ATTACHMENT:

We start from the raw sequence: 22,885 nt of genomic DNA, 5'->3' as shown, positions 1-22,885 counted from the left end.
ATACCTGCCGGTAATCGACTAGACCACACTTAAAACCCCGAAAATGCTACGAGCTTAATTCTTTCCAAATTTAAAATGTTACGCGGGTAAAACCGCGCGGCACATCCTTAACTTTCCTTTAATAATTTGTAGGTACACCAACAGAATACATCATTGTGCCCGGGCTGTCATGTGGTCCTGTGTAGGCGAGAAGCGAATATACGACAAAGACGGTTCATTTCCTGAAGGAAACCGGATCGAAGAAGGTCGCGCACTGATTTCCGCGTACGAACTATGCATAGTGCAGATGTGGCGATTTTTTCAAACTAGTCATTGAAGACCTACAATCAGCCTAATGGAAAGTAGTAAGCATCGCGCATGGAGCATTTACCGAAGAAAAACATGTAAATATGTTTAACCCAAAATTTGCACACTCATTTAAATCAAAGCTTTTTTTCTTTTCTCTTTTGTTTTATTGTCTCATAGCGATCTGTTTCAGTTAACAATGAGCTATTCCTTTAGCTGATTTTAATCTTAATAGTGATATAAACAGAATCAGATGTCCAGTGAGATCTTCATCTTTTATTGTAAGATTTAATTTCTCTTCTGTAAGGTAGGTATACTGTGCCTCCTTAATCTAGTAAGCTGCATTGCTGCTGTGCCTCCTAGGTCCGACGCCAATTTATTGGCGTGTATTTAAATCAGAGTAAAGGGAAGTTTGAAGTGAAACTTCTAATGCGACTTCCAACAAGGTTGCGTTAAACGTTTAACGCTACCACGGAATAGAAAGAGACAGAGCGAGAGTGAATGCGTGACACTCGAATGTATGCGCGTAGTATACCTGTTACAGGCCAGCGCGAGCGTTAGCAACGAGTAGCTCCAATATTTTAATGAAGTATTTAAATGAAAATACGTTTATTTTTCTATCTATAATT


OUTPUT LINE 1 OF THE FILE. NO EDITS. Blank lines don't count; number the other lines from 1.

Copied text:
We start from the raw sequence: 22,885 nt of genomic DNA, 5'->3' as shown, positions 1-22,885 counted from the left end.